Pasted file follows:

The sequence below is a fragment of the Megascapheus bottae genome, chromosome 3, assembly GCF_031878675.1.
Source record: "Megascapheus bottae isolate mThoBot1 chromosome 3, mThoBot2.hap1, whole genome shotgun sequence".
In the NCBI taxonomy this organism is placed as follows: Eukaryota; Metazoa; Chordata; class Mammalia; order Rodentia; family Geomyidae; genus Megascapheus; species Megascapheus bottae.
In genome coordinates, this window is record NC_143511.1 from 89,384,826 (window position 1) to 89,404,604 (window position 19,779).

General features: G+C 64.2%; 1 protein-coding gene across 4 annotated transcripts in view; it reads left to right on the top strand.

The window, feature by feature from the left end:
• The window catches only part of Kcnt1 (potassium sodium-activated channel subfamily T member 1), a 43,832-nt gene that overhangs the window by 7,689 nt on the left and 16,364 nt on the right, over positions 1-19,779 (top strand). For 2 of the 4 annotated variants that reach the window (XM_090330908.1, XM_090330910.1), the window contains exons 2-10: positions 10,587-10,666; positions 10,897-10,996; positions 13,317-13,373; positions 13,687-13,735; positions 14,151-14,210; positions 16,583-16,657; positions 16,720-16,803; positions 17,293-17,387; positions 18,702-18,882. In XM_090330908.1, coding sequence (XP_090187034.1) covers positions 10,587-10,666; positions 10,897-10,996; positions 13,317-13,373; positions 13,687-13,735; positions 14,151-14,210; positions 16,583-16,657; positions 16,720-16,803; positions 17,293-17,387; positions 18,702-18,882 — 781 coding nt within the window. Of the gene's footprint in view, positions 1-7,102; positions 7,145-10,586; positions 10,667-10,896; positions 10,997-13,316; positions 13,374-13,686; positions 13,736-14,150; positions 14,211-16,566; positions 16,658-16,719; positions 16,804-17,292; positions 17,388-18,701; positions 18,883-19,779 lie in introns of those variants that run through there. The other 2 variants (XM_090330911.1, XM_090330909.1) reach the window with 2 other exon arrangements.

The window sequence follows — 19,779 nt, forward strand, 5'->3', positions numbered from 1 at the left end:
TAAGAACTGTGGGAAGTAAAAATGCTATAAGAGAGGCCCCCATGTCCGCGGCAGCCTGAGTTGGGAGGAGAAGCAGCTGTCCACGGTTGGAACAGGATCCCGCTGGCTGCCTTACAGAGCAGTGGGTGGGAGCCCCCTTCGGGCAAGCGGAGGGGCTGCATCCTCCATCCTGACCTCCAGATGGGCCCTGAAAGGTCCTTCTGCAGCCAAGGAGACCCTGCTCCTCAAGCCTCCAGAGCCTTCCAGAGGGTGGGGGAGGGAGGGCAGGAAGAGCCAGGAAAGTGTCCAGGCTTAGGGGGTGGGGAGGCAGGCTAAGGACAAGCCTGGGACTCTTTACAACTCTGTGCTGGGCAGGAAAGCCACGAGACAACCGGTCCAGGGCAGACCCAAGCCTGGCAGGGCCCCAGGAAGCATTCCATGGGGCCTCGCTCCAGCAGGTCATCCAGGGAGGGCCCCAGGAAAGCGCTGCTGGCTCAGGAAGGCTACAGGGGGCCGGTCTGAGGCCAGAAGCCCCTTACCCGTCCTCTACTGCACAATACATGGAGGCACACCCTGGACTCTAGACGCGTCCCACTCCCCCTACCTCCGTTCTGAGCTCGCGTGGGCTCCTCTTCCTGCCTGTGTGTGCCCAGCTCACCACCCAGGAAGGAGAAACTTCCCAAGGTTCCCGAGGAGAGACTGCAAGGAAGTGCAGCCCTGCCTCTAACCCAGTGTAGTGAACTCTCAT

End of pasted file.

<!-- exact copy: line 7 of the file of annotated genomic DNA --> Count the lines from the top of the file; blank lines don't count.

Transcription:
• The window catches only part of Kcnt1 (potassium sodium-activated channel subfamily T member 1), a 43,832-nt gene that overhangs the window by 7,689 nt on the left and 16,364 nt on the right, over positions 1-19,779 (top strand). For 2 of the 4 annotated variants that reach the window (XM_090330908.1, XM_090330910.1), the window contains exons 2-10: positions 10,587-10,666; positions 10,897-10,996; positions 13,317-13,373; positions 13,687-13,735; positions 14,151-14,210; positions 16,583-16,657; positions 16,720-16,803; positions 17,293-17,387; positions 18,702-18,882. In XM_090330908.1, coding sequence (XP_090187034.1) covers positions 10,587-10,666; positions 10,897-10,996; positions 13,317-13,373; positions 13,687-13,735; positions 14,151-14,210; positions 16,583-16,657; positions 16,720-16,803; positions 17,293-17,387; positions 18,702-18,882 — 781 coding nt within the window. Of the gene's footprint in view, positions 1-7,102; positions 7,145-10,586; positions 10,667-10,896; positions 10,997-13,316; positions 13,374-13,686; positions 13,736-14,150; positions 14,211-16,566; positions 16,658-16,719; positions 16,804-17,292; positions 17,388-18,701; positions 18,883-19,779 lie in introns of those variants that run through there. The other 2 variants (XM_090330911.1, XM_090330909.1) reach the window with 2 other exon arrangements.